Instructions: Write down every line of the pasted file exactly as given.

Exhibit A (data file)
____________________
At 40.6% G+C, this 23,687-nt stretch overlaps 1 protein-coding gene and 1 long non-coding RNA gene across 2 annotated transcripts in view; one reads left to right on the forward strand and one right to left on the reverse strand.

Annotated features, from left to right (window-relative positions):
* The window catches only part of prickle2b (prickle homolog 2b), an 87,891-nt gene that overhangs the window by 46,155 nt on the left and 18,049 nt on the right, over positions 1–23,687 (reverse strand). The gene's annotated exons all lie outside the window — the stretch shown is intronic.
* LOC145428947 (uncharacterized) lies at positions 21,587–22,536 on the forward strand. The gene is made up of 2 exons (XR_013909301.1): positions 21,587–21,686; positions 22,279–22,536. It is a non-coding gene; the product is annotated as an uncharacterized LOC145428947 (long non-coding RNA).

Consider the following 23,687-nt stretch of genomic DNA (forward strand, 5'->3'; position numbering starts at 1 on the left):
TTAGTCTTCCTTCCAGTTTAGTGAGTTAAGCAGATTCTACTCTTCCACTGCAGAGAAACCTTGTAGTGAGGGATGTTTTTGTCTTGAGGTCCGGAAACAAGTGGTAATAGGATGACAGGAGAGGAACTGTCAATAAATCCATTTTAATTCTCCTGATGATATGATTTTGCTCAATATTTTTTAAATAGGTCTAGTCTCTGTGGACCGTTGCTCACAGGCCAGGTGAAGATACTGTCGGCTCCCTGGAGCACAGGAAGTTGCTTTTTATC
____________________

At 40.6% G+C, this 23,687-nt stretch overlaps 1 protein-coding gene and 1 long non-coding RNA gene across 2 annotated transcripts in view; one reads left to right on the forward strand and one right to left on the reverse strand.

Annotated features, from left to right (window-relative positions):
* The window catches only part of prickle2b (prickle homolog 2b), an 87,891-nt gene that overhangs the window by 46,155 nt on the left and 18,049 nt on the right, over positions 1–23,687 (reverse strand). The gene's annotated exons all lie outside the window — the stretch shown is intronic.
* LOC145428947 (uncharacterized) lies at positions 21,587–22,536 on the forward strand. The gene is made up of 2 exons (XR_013909301.1): positions 21,587–21,686; positions 22,279–22,536. It is a non-coding gene; the product is annotated as an uncharacterized LOC145428947 (long non-coding RNA).

Consider the following 23,687-nt stretch of genomic DNA (forward strand, 5'->3'; position numbering starts at 1 on the left):
TTAGTCTTCCTTCCAGTTTAGTGAGTTAAGCAGATTCTACTCTTCCACTGCAGAGAAACCTTGTAGTGAGGGATGTTTTTGTCTTGAGGTCCGGAAACAAGTGGTAATAGGATGACAGGAGAGGAACTGTCAATAAATCCATTTTAATTCTCCTGATGATATGATTTTGCTCAATATTTTTTAAATAGGTCTAGTCTCTGTGGACCGTTGCTCACAGGCCAGGTGAAGATACTGTCGGCTCCCTGGAGCACAGGAAGTTGCTTTTTATC